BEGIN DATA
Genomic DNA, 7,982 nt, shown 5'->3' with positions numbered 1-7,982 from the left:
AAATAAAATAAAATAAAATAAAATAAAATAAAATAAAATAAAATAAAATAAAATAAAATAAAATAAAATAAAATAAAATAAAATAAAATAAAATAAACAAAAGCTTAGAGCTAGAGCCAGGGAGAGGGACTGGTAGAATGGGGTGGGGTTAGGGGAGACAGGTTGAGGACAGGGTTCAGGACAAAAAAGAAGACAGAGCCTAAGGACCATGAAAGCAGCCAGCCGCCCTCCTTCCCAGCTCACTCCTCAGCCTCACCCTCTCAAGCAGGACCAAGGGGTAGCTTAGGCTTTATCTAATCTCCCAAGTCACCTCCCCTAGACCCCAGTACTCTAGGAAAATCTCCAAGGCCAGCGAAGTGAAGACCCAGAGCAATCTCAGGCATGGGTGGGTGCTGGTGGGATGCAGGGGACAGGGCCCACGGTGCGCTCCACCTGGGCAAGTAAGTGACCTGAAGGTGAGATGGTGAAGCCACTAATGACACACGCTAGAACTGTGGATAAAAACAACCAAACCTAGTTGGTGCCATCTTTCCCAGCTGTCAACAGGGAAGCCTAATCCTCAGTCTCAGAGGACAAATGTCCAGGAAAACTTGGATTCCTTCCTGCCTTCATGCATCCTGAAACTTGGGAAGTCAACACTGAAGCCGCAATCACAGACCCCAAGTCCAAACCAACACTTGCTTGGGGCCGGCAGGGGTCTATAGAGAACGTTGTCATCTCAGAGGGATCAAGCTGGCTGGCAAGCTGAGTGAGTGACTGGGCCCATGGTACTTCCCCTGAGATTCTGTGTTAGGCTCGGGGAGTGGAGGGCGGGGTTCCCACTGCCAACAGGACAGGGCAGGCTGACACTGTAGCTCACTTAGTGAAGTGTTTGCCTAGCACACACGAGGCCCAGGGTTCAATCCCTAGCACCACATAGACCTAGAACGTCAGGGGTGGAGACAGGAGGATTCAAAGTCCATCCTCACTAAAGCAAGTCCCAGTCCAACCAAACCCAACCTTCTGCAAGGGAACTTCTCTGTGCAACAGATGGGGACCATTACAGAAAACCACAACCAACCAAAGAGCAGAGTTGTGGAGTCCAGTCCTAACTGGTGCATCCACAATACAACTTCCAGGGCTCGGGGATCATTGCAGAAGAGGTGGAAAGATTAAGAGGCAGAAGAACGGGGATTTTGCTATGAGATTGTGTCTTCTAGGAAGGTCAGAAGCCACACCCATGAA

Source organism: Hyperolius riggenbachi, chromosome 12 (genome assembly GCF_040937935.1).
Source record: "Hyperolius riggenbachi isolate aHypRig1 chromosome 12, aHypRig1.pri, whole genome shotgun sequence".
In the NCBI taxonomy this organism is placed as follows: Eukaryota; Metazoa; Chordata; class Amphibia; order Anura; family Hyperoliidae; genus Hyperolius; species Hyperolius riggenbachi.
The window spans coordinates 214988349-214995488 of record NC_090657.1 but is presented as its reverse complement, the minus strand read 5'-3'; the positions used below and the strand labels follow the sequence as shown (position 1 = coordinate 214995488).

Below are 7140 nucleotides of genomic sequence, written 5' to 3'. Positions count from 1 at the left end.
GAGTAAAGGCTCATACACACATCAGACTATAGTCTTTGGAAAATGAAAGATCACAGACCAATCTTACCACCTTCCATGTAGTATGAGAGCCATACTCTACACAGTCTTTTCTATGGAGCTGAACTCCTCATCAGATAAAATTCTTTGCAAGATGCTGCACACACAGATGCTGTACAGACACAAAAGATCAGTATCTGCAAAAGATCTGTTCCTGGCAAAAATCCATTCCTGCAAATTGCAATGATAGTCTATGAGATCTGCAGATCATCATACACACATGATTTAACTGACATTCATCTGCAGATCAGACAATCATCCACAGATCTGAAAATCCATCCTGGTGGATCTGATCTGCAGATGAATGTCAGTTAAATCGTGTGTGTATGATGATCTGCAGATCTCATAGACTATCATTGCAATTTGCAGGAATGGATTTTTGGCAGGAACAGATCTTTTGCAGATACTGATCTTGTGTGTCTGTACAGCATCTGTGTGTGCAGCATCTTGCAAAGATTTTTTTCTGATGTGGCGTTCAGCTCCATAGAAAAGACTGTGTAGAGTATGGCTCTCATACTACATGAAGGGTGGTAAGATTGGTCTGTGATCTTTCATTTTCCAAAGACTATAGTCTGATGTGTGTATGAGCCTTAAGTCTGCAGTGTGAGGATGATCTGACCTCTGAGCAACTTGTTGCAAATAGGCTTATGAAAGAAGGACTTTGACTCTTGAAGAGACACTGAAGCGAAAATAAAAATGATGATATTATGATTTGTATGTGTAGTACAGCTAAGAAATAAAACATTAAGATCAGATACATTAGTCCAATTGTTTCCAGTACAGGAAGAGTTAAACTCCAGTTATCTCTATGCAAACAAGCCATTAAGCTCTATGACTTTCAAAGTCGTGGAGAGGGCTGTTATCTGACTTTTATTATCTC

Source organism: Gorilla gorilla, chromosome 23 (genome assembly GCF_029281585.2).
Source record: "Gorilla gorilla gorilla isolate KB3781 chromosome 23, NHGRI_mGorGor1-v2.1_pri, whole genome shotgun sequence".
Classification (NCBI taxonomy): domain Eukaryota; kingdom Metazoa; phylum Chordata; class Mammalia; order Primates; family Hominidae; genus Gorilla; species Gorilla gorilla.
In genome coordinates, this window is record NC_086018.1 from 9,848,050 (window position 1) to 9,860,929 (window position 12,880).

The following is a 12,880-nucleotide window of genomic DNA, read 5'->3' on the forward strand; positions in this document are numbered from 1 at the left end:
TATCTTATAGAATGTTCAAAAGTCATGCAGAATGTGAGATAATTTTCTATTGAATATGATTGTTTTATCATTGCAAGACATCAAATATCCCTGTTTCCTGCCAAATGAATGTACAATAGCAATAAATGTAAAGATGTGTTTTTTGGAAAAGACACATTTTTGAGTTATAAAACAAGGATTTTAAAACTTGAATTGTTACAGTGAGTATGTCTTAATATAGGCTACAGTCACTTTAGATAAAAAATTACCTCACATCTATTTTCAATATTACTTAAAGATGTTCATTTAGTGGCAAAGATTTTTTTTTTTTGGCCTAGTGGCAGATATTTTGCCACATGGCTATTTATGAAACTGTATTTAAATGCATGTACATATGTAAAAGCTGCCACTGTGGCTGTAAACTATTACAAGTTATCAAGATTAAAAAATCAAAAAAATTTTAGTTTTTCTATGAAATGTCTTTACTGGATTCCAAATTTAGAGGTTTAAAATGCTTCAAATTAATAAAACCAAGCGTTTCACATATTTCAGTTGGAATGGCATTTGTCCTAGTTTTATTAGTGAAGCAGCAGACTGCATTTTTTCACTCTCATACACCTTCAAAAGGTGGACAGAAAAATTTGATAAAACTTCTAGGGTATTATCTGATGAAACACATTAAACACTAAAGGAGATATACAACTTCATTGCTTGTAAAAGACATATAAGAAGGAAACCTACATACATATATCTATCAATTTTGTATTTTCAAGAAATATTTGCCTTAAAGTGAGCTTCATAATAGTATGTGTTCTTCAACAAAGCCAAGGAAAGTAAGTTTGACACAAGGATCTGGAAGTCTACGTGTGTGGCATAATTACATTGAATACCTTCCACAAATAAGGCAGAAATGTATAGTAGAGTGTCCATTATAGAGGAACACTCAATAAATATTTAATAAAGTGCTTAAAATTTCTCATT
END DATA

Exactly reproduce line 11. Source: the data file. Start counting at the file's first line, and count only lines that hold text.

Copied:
Classification (NCBI taxonomy): domain Eukaryota; kingdom Metazoa; phylum Chordata; class Mammalia; order Primates; family Hominidae; genus Gorilla; species Gorilla gorilla.